In short, [writes Franklin] expert knowledge and reliable data are essential but never enough to enable enduring, humane governance to emerge. So there is now more emphasis on continuous communication and outreach, and on long-term strategies to ensure collective participation and feedback at all stages of scientific inquiry. The result is less reliance on specialized ethical expertise and more attention to diversity of representation.

Franklin’s implication is that there’s not a great need for philosophising if you can change public opinion with sophisticated, highly targeted public relations. It’s not an view of bioethics which has endeared her to bioethicists.

Well, she would say that, wouldn’t she, was the response of Udo Schüklenk, who edits the journals Bioethics and Developing World Bioethics. He responds indignantly to her “lovely mix of half-truths and nonsense”:

What is mostly off-base about Franklin's take on bioethics is that she sees apparently no room for ethical analysis and expertise on matter biopolicy when we could have the freewheeling societal dialogue instead that she prefers. Clearly there is no contradiction in having both. The former should hopefully fruitfully inform the latter.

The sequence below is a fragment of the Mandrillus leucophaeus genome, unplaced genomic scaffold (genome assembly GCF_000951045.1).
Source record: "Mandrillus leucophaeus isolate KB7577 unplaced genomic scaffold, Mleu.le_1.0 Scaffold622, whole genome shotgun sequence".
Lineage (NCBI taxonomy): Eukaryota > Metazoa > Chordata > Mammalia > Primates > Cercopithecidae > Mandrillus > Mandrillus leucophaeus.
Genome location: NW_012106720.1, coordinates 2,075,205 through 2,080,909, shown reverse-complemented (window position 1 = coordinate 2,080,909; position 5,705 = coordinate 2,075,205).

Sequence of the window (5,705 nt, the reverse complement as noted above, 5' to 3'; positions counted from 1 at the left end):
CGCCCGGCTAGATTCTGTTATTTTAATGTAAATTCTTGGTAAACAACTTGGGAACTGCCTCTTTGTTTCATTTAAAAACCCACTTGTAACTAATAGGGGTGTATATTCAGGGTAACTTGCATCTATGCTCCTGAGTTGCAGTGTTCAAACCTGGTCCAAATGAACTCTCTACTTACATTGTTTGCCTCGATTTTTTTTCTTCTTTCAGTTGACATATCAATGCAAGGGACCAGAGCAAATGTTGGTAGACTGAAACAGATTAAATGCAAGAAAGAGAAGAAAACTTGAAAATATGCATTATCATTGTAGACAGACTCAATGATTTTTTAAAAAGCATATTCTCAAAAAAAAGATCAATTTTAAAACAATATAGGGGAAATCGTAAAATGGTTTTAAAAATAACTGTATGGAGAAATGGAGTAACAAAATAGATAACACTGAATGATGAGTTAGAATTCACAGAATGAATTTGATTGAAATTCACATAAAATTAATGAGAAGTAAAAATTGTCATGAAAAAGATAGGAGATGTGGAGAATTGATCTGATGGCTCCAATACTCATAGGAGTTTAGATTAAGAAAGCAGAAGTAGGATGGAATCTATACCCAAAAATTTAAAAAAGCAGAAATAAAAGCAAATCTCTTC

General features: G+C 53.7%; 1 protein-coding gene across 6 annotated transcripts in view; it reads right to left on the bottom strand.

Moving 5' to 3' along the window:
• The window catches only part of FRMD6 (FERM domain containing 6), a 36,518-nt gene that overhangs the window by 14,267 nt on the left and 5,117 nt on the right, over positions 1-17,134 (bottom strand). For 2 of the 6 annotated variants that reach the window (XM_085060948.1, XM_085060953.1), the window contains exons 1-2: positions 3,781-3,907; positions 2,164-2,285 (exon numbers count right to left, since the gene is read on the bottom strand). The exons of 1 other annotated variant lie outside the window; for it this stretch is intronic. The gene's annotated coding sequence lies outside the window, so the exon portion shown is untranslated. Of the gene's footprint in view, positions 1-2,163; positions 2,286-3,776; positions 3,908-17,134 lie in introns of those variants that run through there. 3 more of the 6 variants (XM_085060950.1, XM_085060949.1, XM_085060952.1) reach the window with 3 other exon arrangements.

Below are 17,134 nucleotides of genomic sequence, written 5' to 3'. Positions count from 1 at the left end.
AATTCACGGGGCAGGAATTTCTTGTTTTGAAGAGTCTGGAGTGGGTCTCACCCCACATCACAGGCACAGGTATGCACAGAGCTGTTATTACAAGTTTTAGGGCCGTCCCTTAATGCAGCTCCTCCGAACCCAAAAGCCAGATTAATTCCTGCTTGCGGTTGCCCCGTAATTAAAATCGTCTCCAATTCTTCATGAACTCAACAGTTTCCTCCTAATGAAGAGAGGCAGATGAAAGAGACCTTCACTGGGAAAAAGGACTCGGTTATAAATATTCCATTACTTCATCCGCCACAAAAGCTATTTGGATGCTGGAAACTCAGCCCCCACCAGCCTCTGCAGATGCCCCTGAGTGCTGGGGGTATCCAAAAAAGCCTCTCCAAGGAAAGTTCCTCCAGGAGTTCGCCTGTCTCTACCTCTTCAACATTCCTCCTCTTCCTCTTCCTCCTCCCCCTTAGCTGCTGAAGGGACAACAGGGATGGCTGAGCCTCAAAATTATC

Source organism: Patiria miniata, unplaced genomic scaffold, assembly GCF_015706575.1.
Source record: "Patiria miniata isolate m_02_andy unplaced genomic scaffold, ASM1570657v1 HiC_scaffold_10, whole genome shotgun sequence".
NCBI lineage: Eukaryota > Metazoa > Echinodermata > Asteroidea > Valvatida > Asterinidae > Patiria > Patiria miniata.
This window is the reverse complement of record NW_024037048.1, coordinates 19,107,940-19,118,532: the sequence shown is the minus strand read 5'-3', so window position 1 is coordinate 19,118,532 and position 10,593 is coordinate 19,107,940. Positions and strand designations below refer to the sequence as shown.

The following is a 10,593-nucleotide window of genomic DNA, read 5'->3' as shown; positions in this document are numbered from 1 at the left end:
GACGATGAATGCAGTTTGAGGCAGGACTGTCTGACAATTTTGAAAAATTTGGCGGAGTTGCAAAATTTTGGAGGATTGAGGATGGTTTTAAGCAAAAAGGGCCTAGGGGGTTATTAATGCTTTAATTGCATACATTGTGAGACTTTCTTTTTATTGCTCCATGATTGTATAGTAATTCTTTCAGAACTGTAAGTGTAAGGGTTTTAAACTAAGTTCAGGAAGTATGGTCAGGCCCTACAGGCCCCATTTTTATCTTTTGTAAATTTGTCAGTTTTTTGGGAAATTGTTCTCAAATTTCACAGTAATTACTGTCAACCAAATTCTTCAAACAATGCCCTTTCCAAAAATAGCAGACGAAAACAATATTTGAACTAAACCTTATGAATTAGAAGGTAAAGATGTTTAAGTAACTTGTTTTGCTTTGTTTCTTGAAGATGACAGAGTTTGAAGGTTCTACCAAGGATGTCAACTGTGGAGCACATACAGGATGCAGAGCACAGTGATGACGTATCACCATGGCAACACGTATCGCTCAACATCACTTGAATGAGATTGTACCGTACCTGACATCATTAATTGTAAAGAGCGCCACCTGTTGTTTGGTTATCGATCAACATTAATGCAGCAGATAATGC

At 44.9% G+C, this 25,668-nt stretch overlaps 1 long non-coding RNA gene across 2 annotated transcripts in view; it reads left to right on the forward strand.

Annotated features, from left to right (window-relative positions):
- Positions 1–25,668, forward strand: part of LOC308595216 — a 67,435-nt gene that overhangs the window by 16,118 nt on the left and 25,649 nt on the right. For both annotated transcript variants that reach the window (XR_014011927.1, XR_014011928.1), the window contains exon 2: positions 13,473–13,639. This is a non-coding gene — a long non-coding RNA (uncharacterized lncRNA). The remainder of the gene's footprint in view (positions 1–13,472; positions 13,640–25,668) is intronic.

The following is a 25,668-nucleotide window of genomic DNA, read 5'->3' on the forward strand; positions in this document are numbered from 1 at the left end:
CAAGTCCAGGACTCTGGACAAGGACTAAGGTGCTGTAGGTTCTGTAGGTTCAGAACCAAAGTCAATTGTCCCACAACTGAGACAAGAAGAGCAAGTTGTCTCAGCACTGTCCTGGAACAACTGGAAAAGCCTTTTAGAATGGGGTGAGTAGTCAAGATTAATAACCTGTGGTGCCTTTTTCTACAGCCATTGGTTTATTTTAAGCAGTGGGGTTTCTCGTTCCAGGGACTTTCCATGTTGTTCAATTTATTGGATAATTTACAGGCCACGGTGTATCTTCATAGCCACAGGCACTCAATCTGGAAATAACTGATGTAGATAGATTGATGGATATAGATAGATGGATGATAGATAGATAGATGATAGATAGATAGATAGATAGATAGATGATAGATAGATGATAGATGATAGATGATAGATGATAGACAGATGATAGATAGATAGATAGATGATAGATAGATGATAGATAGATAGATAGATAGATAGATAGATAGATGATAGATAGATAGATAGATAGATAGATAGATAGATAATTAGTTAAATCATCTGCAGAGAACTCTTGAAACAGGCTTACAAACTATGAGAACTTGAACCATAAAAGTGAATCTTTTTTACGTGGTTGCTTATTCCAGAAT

Craig Klugman, writing on a blog of the American Journal of Bioethics, complains that Franklin fails to understand how bioethics works in society:

This article shows a common misunderstanding: Bioethics has never been the arbiter of what can be done. Bioethicists have never had the power to say what research can and cannot take place. Her claim that we have fallen out of favor and out of power is based on a mistaken idea that we ever held such lofty positions in the first place. We never have. Sure, we consult, serve on boards, and offer frameworks for understanding, but that is a far cry from being Clotho, Lachesis, and Moirai (The Greek Fates).

However, bioethics writer Wesley J. Smith, writing in the National Review, believes that Franklin’s account of the brief history of bioethics confirms his darkest fears about the future of a humane and principled approach to human research. “Franklin says bioethicists have ceased being thought leaders but merely so many PR professionals in the service of Big Biotech.” He believes that we are caught between the crass pragmatism of the biotechnology sector and bioethics “experts” [his emphasis] who deny the sanctity and intrinsic dignity of human life.”

It would be a mistake to dismiss this dispute over the meaning and the future of bioethics as mere academic shadow-boxing. Bioethicists do have real power when they catch the ear of politicians and policy-makers. They are put on display as oracles of logic, prudence and scientific thinking to intimidate opponents of the policy of the day.

But as the tiff over Franklin’s article indicates, there is no need to kow-tow to bioethicists. For decades bioethicists have been engaged in a bitter civil war about the principles of their own discipline. Listen to them, but don’t ever take their words as gospel truth.

Michael Cook is editor of MercatorNet